Also on September 11, 1973 Bonhomme and Headway entered into an agreement (Exhibit 10) with the city regarding the premises and providing that if any changes are made in the development of the premises requiring more fill, the written approval of the three authorities mentioned in the Minister's conditions must be obtained and Bonhomme and Headway agreed not to oppose a restricted area bylaw containing provisions which will have the effect of requiring that no opening to any building on the premises be below 898.7 feet. G.S.C.
The draft plan of subdivision has received all approvals except the approval of the respondent. The Land Use Co-ordination Branch of the Ministry of Natural Resources granted its approval on the basis that there were binding agreements with the local municipality that were partially implemented. However, the respondent did not adopt this principle and refused the application on the merits and in the light of current engineering principles.
The respondent does not have an engineering staff and obtains engineering advice from the Conservation Authorities Branch of the Ministry of Natural Resources. On the request for such engineering advice, the Branch indicated that it could not give advice unless a study were made to establish the flood plain in the area. To enable the flood plain to be established, the partnership engaged an engineering firm, M. M. Dillon Limited, Consulting Engineers to establish the flood plain. Mr. Ivan Lorant, a civil engineer who graduated in Budapest in 1956 with a degree in civil engineering and who specialized in water engineering for a two-year period at that university following his graduation and had eleven years' experience in London, England, and two years' experience with the United Nations on water resources problems, made a study of the flood plain. Mr. Lorant developed a theory that contour 897.8 G.S.C. marked the extent of the flood plain in the area. While the normal base in establishing a flood plain is the hundred year storm theory, he developed a theory which he referred to as the hundred year flood- theory. He modified the standard rule because of the ability of the land in the area to absorb rainfall and, accordingly, I am left with the opinion that his theory is more generous to the owners of the flood plain lands than the theory applied in the rest of the province. However, his conclusions were accepted by the Conservation Authorities Branch which advised the respondent in the year 1973 or early in 1974 that, in accordance with the established flood plain and the recently established principle known as the "cut and fill principle", the reduction of the reservoir by filling should not be permitted.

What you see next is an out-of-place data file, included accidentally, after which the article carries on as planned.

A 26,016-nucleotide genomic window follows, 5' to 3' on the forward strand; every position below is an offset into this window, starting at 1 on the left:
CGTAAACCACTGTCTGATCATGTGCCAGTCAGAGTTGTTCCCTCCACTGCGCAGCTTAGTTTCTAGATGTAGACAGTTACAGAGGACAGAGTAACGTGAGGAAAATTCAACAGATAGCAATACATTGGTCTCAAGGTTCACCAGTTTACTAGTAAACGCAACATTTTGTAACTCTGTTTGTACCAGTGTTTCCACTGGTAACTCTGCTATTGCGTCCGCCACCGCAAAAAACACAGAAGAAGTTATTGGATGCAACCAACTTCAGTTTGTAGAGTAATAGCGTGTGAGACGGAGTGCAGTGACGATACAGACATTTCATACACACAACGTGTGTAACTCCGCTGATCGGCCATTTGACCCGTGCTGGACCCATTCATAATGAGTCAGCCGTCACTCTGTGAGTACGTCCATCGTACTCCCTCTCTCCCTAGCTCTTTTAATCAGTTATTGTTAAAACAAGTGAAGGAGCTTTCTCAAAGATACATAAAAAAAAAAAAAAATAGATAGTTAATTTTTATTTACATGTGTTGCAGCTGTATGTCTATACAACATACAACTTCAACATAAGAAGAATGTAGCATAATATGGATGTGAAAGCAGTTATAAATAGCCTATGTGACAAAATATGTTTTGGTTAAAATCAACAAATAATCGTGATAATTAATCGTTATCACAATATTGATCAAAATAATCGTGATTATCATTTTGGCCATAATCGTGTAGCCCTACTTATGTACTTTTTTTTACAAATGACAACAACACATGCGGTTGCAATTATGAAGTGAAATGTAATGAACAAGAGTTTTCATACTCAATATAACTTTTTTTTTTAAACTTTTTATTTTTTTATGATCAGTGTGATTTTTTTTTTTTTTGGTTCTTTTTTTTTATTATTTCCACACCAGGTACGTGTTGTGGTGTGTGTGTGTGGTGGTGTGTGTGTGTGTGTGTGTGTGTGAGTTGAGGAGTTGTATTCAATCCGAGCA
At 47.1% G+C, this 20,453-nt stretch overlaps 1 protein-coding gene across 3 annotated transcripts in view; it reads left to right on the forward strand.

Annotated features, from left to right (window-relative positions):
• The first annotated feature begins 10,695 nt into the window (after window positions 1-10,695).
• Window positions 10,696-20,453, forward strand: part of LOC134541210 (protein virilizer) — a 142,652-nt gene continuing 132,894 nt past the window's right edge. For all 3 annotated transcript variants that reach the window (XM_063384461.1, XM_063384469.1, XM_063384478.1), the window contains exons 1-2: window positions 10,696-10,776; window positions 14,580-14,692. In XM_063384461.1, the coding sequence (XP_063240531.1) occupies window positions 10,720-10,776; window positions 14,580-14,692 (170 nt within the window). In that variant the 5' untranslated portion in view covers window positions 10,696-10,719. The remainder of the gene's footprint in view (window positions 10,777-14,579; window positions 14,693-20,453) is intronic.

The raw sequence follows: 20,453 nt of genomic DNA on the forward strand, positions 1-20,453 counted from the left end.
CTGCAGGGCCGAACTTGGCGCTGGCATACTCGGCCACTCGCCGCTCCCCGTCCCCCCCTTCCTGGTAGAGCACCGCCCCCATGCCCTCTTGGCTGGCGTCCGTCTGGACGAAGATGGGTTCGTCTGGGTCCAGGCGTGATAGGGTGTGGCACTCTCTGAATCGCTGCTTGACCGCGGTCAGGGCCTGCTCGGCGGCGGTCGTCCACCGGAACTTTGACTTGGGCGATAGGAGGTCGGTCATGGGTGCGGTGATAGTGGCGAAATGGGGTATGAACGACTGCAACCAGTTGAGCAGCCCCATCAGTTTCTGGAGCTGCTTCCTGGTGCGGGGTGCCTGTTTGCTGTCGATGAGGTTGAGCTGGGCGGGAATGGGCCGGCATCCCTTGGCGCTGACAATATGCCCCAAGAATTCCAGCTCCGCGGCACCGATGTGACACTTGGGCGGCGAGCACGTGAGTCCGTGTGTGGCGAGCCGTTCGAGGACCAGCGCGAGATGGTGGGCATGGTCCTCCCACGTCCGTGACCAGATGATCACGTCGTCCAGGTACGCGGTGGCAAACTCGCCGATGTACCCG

Mr. T. Kurtz, Chief Engineer of the Conservation Authorities Branch of the Ministry of Natural Resources, who is a graduate of the civil engineering course at the University of Windsor in 1964 and who obtained a Masters Degree in hydraulics and hydrology, and who has worked in this field since that time for the Conservation Authorities Branch, explained the cut and fill principle in his evidence.